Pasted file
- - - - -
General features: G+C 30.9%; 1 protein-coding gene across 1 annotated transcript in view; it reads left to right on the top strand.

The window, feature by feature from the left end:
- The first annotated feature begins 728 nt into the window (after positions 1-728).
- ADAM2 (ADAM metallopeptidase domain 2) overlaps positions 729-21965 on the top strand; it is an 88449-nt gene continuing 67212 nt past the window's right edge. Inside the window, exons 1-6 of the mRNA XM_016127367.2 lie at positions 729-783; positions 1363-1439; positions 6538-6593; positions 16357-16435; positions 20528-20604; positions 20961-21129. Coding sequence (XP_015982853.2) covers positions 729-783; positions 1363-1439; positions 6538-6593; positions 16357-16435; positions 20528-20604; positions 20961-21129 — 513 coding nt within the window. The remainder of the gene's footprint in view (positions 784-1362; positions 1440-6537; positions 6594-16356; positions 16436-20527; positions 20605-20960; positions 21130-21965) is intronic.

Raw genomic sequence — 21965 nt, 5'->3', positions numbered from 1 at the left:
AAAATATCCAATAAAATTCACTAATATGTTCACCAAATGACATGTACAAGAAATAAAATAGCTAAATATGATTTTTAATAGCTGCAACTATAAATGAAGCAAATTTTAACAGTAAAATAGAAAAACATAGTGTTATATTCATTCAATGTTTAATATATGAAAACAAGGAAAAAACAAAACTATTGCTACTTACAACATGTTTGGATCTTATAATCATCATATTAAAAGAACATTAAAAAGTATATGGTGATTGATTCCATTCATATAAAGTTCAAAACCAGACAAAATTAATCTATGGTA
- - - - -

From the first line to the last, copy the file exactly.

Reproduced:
General features: G+C 30.9%; 1 protein-coding gene across 1 annotated transcript in view; it reads left to right on the top strand.

The window, feature by feature from the left end:
- The first annotated feature begins 728 nt into the window (after positions 1-728).
- ADAM2 (ADAM metallopeptidase domain 2) overlaps positions 729-21965 on the top strand; it is an 88449-nt gene continuing 67212 nt past the window's right edge. Inside the window, exons 1-6 of the mRNA XM_016127367.2 lie at positions 729-783; positions 1363-1439; positions 6538-6593; positions 16357-16435; positions 20528-20604; positions 20961-21129. Coding sequence (XP_015982853.2) covers positions 729-783; positions 1363-1439; positions 6538-6593; positions 16357-16435; positions 20528-20604; positions 20961-21129 — 513 coding nt within the window. The remainder of the gene's footprint in view (positions 784-1362; positions 1440-6537; positions 6594-16356; positions 16436-20527; positions 20605-20960; positions 21130-21965) is intronic.

Raw genomic sequence — 21965 nt, 5'->3', positions numbered from 1 at the left:
AAAATATCCAATAAAATTCACTAATATGTTCACCAAATGACATGTACAAGAAATAAAATAGCTAAATATGATTTTTAATAGCTGCAACTATAAATGAAGCAAATTTTAACAGTAAAATAGAAAAACATAGTGTTATATTCATTCAATGTTTAATATATGAAAACAAGGAAAAAACAAAACTATTGCTACTTACAACATGTTTGGATCTTATAATCATCATATTAAAAGAACATTAAAAAGTATATGGTGATTGATTCCATTCATATAAAGTTCAAAACCAGACAAAATTAATCTATGGTA